Sleeping with Darwin

Although I’m hardly capitalism’s biggest fan, it would be difficult to overestimate how much the closing of Borders last year has affected my life. It is formidable to explain, as I sometimes must, to friends who don’t find books as irresistible as I do, how the simple pleasures of knowing a friendly bookstore was in town could make the world seem a little less cruel. There were towns that I instantly identified with the Borders located within their borders. Towns I rarely visit any more. All of this is by way of preface to explain the book I just finished. As the last desultory books lugubriously lined the shelves, my wife and I went through picking up titles we supposed we might have not found any other way. One of those titles was the little travelogue Darwin Slept Here by Eric Simons.

My admiration for Charles Darwin began when I realized that the Creationist venom I’d been bloated with from early days had been misguided. There was a fascination with this “evil” of evolution I’d been taught to shun. As I began to read more objective accounts, I realized Darwin possessed a keen, if tortured, mind that could not rest with half-truths and theological figure-fudging. In his account of following Darwin’s tracks in South America, Simons’ narrative not so much takes evolution any further, but presents a portrait of a world that has continued to evolve. In lives filled with uber-capitalism, where would a young person find five years to sail off on a voyage of discovery? Where would the health insurance come from? The 401K? The dental? As a species, humanity has been utterly domesticated.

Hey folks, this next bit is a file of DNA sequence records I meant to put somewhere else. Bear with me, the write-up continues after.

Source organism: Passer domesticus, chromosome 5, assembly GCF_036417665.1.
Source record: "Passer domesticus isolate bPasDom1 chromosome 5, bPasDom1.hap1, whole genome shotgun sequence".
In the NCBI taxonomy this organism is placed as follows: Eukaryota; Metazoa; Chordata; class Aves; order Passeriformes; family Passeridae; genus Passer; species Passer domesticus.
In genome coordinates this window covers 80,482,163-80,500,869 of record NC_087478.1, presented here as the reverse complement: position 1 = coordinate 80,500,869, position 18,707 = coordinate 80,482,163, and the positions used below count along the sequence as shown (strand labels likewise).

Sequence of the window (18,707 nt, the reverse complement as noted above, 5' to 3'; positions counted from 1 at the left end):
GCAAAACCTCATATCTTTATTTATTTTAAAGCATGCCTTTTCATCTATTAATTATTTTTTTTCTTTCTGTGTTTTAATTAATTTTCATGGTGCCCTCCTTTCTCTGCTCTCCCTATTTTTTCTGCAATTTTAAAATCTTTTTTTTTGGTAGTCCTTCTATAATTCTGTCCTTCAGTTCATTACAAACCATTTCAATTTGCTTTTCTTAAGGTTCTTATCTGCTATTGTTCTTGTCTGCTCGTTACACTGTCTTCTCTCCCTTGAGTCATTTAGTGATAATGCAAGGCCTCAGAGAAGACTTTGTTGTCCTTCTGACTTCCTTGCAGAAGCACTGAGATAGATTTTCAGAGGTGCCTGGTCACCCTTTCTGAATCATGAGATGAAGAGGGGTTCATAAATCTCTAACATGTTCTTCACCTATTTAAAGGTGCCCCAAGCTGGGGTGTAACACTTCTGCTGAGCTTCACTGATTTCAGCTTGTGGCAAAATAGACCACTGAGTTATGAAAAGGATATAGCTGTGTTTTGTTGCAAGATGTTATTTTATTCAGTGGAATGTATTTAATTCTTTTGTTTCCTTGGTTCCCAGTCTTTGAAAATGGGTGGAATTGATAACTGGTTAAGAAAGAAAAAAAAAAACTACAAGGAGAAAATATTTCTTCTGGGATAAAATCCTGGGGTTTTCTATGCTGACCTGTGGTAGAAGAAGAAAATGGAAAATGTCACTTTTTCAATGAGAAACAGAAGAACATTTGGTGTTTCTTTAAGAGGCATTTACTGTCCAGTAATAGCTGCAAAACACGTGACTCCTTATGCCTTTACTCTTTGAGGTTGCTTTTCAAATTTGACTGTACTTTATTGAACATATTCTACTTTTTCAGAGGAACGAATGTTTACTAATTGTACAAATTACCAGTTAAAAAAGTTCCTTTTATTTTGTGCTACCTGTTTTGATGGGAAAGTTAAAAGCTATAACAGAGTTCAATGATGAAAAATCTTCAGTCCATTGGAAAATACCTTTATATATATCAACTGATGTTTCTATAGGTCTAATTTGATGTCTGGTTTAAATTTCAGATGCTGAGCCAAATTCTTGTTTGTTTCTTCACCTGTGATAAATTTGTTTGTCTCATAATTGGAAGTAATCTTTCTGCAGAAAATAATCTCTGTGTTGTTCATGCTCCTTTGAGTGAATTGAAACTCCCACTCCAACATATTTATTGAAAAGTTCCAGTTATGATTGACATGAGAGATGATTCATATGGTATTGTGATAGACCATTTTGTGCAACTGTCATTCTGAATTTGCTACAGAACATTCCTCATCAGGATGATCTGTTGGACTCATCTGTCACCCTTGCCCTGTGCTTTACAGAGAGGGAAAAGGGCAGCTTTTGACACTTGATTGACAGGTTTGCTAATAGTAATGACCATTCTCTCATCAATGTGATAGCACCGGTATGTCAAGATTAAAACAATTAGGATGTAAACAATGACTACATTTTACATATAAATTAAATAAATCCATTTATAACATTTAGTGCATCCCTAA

Once in a while I dream of the Galapagos. I think of Easter Island and smile. So many places I will never be able to go. I spent three years specializing in Ugaritic studies and I will never make it to Syria—not on an editor’s salary. Not as an American. The world that we’ve constructed opens travel to the young who rarely have the resources to enjoy it. After seminary I spent six weeks in Israel. Young and healthy and heavily in debt, I at least glimpsed the sun setting over Jerusalem before getting hog-tied into the economy. Simons’ little book will not make him a millionaire, but as I read his reflections of rainforests, youth hostels, and rental cars on the Pampas, I thought where our world would be now had Darwin not been of a family of means. So much of our health care is based on understanding evolution. We would not be chained to our desks by threats of a slow, painful, and perfectly legal death without health insurance. We would be subject to biblical literalists who rejected the tenets of science— Come to think of it, perhaps we’d all better make tracks while we still can.

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